The American Society of Clinical Oncology recently made public nearly all of the abstracts — more than 5,000 pieces of research — that were selected for the ASCO annual meeting, which kicked off in Chicago on the last day of May.
Sifting through those 5,000 abstracts would be an almost inhuman task: each abstract contains 2,000 characters. That’s 10 million characters of information about oncology created by experts that’s now available for the public to parse.
But as remarkable as the ASCO abstract drop is, that research is not the only overwhelming trove of communication on cancer created by doctors. One ASCO abstract (based on research by me and W2O colleagues Greg Matthews and Kayla Rodriguez) tells story of how, over the course of 2013, U.S. doctors tweeted about cancer 82,383 times. At 140 characters a tweet, that’s nearly 12 million characters.
We know there were 82,383 tweets because we counted them. Using our MDigitalLife database, which matches Twitter handles with verified profiles from the government’s physician database, we scanned all tweets by doctors for mentions of dozens of keywords associated with cancer over the course of calendar year 2013.
Given the attention now paid to implementing national health reform, the bulk of which is now upon us as 7 million new individuals now have health insurance, one important issue remains largely ignored by policy makers and industry leaders–health care workers are very unhappy.
A 2012 national survey of 24,000 physicians across all specialties found that if given the choice, just over half of these doctors — only 54 percent — would choose medicine as a career again. Fifty-nine percent of physicians in a 2013 survey could not recommend their profession to a younger person, and forty-two percent were dissatisfied in their jobs. Forty percent of physicians in another 2013 national survey self-identified as burned out.
Nursing has gained the moniker of one of the least happy jobs in America, with nurses traditionally experiencing high rates of job dissatisfaction, burnout, and turnover. Some of the reason for this malaise among our highest status health professionals has to do with the stressful, uncertain nature of health care work.
But it also is an outcome of the everyday worlds in which all health care workers now find themselves: a world drenched in paperwork, packed patient schedules, and decreased control. In short, the new world of health reform.
We are in the midst of a technological and business revolution in health care delivery. We are also on expanding patient demand in ways not seen in generations. But we are not meeting the needs of health care workers, who are expected to produce at a higher level than ever before.
Ultimately, spending less on health care is a relatively easy task: We either need to consume fewer services, or spend less on the services that we consume. But much like we teach our Kellogg students about maximizing profits, the devil is in the details.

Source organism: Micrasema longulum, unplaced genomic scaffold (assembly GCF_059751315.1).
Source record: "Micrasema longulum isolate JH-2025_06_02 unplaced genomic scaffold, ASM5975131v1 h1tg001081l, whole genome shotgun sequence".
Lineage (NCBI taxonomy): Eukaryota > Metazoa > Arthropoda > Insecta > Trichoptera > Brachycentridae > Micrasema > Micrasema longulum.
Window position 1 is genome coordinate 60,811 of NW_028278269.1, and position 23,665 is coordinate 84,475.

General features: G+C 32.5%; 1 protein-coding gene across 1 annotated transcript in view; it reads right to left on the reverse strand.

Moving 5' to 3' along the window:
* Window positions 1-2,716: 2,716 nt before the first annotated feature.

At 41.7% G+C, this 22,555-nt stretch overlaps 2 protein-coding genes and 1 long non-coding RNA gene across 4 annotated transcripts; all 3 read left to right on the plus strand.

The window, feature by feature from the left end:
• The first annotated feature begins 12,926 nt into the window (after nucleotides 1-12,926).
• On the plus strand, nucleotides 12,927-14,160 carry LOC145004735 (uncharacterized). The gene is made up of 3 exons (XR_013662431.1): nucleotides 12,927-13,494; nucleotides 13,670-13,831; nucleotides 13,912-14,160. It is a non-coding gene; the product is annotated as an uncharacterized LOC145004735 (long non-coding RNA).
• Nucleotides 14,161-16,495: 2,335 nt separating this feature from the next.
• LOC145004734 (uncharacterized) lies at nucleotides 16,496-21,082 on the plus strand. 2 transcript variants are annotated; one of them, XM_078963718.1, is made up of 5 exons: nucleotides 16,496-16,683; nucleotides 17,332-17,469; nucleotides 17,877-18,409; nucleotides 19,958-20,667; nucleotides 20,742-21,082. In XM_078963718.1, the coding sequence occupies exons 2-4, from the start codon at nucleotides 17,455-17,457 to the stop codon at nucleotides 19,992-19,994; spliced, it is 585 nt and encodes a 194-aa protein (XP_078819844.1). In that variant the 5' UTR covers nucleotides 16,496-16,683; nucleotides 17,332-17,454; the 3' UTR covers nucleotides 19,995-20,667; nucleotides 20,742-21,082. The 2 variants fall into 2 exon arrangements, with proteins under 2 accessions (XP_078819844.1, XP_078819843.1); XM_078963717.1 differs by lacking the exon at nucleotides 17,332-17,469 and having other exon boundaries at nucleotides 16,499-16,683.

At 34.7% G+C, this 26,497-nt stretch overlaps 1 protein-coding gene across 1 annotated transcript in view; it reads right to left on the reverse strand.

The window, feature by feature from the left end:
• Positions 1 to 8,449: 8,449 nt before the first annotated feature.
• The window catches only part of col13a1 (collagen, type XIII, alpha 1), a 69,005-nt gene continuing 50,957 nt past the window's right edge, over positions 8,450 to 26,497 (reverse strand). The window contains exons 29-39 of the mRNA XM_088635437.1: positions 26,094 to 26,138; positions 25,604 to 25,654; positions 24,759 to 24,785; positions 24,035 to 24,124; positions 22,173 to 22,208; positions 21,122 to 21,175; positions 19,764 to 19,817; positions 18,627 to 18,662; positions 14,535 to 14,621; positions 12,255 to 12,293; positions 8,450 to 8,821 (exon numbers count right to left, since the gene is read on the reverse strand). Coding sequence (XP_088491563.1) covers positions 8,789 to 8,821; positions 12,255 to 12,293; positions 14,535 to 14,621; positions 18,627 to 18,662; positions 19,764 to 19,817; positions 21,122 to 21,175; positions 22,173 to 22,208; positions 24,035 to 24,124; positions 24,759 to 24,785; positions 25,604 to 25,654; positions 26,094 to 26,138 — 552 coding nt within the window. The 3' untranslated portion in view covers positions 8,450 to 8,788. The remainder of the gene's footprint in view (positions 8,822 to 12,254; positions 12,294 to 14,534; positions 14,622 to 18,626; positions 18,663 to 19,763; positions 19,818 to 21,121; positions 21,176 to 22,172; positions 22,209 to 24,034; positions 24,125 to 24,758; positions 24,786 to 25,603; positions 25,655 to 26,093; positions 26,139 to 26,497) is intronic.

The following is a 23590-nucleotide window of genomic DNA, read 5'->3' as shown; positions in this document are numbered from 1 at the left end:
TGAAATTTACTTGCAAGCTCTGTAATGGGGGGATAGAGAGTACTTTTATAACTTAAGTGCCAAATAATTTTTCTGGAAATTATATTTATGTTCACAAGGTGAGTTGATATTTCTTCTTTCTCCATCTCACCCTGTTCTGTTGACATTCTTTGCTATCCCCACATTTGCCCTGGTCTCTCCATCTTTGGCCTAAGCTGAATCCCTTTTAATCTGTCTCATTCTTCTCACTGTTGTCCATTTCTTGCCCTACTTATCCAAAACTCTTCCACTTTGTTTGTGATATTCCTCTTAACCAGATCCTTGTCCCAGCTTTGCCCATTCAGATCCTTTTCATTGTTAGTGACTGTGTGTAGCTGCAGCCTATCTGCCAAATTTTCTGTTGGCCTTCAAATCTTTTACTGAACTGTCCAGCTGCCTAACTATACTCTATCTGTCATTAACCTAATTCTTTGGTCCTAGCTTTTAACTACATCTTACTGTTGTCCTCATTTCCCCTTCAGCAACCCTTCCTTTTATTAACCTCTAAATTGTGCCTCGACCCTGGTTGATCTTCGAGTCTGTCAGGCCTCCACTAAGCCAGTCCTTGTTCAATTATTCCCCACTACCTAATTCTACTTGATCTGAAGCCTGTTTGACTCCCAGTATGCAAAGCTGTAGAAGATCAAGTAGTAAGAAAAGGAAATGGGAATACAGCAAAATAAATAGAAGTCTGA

It’s certainly tempting to ask the government to swoop in on a white stallion and solve the all our problems by fiat. For example, we could have the government simply exploit its monopsony power and set prices, but an artificially low price will lead to an inefficiently low quantity of services and future innovation (stay tuned, we will have more to say about this next week).
Similarly, we could explicitly ration quantities (as opposed to implicitly doing it through a large uninsured population). But how could we hope to determine the right level of care? Ultimately, if we ask the government to unilaterally fix this problem, instead of a white stallion we could behold a pale horse and all that it entails.
The good part, perhaps the best part, about the Affordable Care Act is that it attempts to address this problem using market forces. The question is whether we are ready for what these market forces will entail.
We will focus today on the role of market forces in the insurance market to control prices in the newly established ACA exchanges.
This month the Obama administration announced that it would allow insurers to use “reference pricing” for insurance programs in the exchanges. Under a reference pricing system, insurers set the maximum price they will pay for a specific set of services and if patients go to a facility that costs more than that amount they are required to pay the difference.
Beginning about 5 years ago, many US medical schools introduced severe restrictions on marketing activities by pharmaceutical companies and medical device manufacturers.
These measures often prohibited representatives of such firms from entering patient care areas and even medical school facilities, with the exception of tightly controlled training activities, and then by appointment only. In some cases, medical schools have issued outright bans against industry support of educational activities.